Thursday, August 07, 2014

One Testicle and One Breast: When Averages Are Misleading

Hat tip to the Index Indicators site, which is the source for the above chart of the Standard and Poor's 600 small cap index and the percentage of those 600 stocks trading above their 20-day moving averages.  As you can see from this measure, we were oversold on this measure as of Tuesday's close, with only a little less than 24% of small caps trading above their 20-day averages.

When I performed a 3-year backtest on the indicator on the site, I found 48 non-overlapping occasions in which fewer than 30% of small cap stocks were trading above their 20 DMA.  Over the next five trading days, there were 33 profitable instances and 15 losing ones, for an average gain of .93%.  During that three year period, the small cap average was up a little over 56%.  If one had simply bought the oversold occasions tested above, one would have earned almost 45%, with far less market exposure.

That looks like a decent edge, but one ingredient is missing from the mix:  What is the variability of outcomes around the average performance?

Averages can be misleading if considered in isolation, because the average of a highly variable distribution tells us little about specific outcomes we're likely to encounter.  There's the old joke about the person who couldn't swim but confidently entered the water because it averaged only 3 feet in depth.  Or, more crudely, there is little information in the truism that the average person has one breast and one testicle.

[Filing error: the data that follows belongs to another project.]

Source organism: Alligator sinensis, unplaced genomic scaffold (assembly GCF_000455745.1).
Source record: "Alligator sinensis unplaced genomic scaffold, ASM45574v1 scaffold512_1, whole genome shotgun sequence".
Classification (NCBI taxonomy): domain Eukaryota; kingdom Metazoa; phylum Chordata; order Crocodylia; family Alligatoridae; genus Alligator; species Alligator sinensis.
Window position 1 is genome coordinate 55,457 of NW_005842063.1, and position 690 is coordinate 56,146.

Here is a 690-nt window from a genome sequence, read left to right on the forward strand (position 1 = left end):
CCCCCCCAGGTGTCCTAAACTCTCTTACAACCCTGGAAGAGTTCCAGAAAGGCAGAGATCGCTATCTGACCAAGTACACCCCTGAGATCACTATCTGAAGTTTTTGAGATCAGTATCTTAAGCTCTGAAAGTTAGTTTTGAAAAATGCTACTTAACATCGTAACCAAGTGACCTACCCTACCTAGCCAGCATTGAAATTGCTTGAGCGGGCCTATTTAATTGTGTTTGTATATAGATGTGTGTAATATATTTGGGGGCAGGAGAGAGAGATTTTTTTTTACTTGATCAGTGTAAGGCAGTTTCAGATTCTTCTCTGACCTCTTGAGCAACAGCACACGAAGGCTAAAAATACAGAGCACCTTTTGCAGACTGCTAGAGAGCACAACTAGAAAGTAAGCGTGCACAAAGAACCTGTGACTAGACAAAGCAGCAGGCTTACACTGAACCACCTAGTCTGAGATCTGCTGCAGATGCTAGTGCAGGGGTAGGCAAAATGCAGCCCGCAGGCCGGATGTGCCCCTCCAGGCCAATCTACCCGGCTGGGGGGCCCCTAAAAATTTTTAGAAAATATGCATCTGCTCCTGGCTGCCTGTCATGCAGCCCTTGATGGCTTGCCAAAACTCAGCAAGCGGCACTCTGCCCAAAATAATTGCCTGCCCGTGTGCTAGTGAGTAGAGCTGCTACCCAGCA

Let's look at the adverse excursions surrounding the oversold occasions involving the small cap stocks.  During the latter part of 2011, buying the oversold small caps and holding for five days would have exposed a trader to drawdowns of 13.97%, 4.94%, and 7.38% on August 2nd, 9th, and 16th, respectively.  That strategy on September 28th of 2011 encountered a drawdown of 6.02%.  On November 17th, buying the oversold market led to a drawdown of 6.85%. 

In the lower VIX markets of 2012, we still found five-day drawdowns for buyers of the oversold market of over 3% on May 14th, May 30th, and November 8th.  Had we bought the strategy when it first triggered on July 24th of this year, we would have experienced a drawdown in excess of 3%. 

Indeed, the average drawdown over this period was 1.84%, with a standard deviation of 2.84%.  Out of the 48 occasions, 19 drew down more than 1% during the subsequent five-day period and 14 drew down more than 2%.  Not exactly risk-free.

The moral of the story is that, when it comes to testing strategies or evaluating trader track records, the path matters as much as the endpoint.  That is why statistical tests are essential:  they tell us when an edge is meaningful relative to the variability surrounding the market outcomes.  That is also why trading firms and their investors look at risk-adjusted returns, not just absolute dollar gains.

When system developers assess their systems, they don't just look at hit rates and average sizes of winning and losing trades.  They also look at maximum adverse excursions and average adverse excursions.  How much heat does the system take before it produces its results?  There's no practical edge to an idea that requires more heat than traders can prudently take.

Further Reading:  Some Out of the Box Trading Metrics
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